Bumble is officially serving the papers in the suit against Tinder parent, Match Group. Bumble had said in March it was filing a suit of $400 million against Match Group for fraudulently obtaining trade secrets, following Match’s suit filed only weeks before, which had claimed patent infringement and misuse of intellectual property.
Match’s original lawsuit said that Bumble had copied “Tinder’s world-changing, card-swipe-based, mutual opt-in premise,” and accused Tinder-turned-Bumble employees Chris Gulczynski and Sarah Mick of copying elements of the design.
Bumble was also founded by CEO Whitney Wolfe, who was also a co-founder at Tinder and had previously sued Tinder for sexual harassment.
Following Match’s suit, Bumble responded then filed a separate action that raised new allegations against Match Group. It said that when Bumble and Match Group were in acquisition talks, Match filed its suit to make Bumble look less attractive to other suitors. Bumble also said that Match Group fraudulently requested for Bumble to provide “confidential and trade secret information” which Match Group said they “needed to provide a higher offer for Bumble,” the suit alleged.
Bumble’s suit also said that no subsequent offer came, and Match Group instead requested and obtained this information solely for “the financial benefit of its dating app businesses.”
And it said that Match Group “published false or disparaging information about Bumble, including statements in the press falsely claiming that Bumble infringed Match’s intellectual property, as well as false statements in the Lawsuit.”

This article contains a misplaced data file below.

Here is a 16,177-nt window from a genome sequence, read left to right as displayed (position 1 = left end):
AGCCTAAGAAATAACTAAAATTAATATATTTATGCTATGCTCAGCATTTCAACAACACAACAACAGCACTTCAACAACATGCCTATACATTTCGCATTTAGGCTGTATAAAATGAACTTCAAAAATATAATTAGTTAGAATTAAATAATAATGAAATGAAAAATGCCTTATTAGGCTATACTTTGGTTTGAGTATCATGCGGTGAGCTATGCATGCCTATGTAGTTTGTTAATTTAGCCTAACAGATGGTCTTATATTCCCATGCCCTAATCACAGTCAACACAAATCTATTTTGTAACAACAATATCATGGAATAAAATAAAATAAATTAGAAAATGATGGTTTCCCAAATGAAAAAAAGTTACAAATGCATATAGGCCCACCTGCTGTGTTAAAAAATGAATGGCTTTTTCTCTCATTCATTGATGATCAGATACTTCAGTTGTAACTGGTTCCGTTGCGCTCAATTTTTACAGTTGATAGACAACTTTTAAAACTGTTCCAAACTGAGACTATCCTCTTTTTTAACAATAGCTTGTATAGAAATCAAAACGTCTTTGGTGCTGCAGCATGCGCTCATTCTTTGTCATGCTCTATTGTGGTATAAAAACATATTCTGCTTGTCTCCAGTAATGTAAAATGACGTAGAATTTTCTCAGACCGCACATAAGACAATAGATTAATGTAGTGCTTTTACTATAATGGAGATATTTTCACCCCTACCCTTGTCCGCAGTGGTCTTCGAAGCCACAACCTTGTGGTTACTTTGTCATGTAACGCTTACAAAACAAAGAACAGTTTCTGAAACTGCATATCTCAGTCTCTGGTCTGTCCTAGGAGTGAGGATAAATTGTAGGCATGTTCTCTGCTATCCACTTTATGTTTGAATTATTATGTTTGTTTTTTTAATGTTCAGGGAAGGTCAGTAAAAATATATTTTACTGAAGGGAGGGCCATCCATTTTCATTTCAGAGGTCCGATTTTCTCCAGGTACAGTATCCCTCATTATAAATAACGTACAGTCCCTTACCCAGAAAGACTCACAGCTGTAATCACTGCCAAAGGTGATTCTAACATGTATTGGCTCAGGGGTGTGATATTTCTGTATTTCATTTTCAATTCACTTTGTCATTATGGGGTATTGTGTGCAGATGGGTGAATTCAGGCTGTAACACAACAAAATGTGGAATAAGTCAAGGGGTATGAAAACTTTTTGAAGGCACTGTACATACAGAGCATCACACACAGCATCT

Bumble and Match Group had tried to come to some sort of settlement over the months since the lawsuits were filed, in hopes of finding another solution outside of having to take their claims to court. But with court papers now being served, it appears that’s not going to be the case.
Match Group has had Bumble on its radar as one of its top competitors and a threat to its dating app business led by Tinder. It has tried to acquire Bumble twice, and has been turned down. Last year, for example, Match was in discussions with Bumble over a deal that then valued it at over $1 billion.
In the months since, Bumble has grown significantly as its business continues to expand outside the U.S. The company is now available in English-language countries like Canada, Australia, and the U.K., and is investing in expansions into Germany and Mexico. Latin America and South America are also on the roadmap for 2019, and Asia is in the works, as well.
In addition, Bumble has now upped its revenue run rate to $200 million per year. That doesn’t mean Bumble is making $200 million in 2018, only that it has exceeded its original expectations of $150 million in revenue for the year.
The revenues come entirely from Bumble’s in-app subscription business – the app doesn’t run ads.
The app also recently passed 40 million users, Wolfe recently noted on stage at TechCrunch Disrupt SF 2018 alongside news of Bumble’s new “snooze” feature that allows users to take a time-out from the app. She also spoke of Bumble’s plans to invest in its non-dating businesses, grow its real-world footprint through an expansion of its “Hive” locations, and introduce advertising.
In terms of how this suit will impact Bumble, Wolfe said, “we’re focused on our growth. We’re focused on ending misogyny, and we’re actively pursuing an IPO.”